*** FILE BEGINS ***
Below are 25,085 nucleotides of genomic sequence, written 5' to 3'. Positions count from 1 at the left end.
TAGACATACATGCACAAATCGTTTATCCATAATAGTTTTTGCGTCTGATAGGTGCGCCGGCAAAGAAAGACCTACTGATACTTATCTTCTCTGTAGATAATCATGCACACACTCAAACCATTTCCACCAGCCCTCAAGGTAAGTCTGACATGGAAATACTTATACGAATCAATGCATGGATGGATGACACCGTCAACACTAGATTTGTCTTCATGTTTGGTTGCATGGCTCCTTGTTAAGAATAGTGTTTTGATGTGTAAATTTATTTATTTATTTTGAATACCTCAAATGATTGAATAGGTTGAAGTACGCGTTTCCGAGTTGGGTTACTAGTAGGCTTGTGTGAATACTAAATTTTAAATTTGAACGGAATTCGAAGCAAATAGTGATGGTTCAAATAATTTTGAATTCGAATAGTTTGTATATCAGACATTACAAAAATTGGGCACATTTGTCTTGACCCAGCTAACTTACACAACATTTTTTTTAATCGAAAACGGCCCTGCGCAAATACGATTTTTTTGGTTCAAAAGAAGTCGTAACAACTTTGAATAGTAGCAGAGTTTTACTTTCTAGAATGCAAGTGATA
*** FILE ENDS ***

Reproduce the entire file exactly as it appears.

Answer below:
Below are 25,085 nucleotides of genomic sequence, written 5' to 3'. Positions count from 1 at the left end.
TAGACATACATGCACAAATCGTTTATCCATAATAGTTTTTGCGTCTGATAGGTGCGCCGGCAAAGAAAGACCTACTGATACTTATCTTCTCTGTAGATAATCATGCACACACTCAAACCATTTCCACCAGCCCTCAAGGTAAGTCTGACATGGAAATACTTATACGAATCAATGCATGGATGGATGACACCGTCAACACTAGATTTGTCTTCATGTTTGGTTGCATGGCTCCTTGTTAAGAATAGTGTTTTGATGTGTAAATTTATTTATTTATTTTGAATACCTCAAATGATTGAATAGGTTGAAGTACGCGTTTCCGAGTTGGGTTACTAGTAGGCTTGTGTGAATACTAAATTTTAAATTTGAACGGAATTCGAAGCAAATAGTGATGGTTCAAATAATTTTGAATTCGAATAGTTTGTATATCAGACATTACAAAAATTGGGCACATTTGTCTTGACCCAGCTAACTTACACAACATTTTTTTTAATCGAAAACGGCCCTGCGCAAATACGATTTTTTTGGTTCAAAAGAAGTCGTAACAACTTTGAATAGTAGCAGAGTTTTACTTTCTAGAATGCAAGTGATA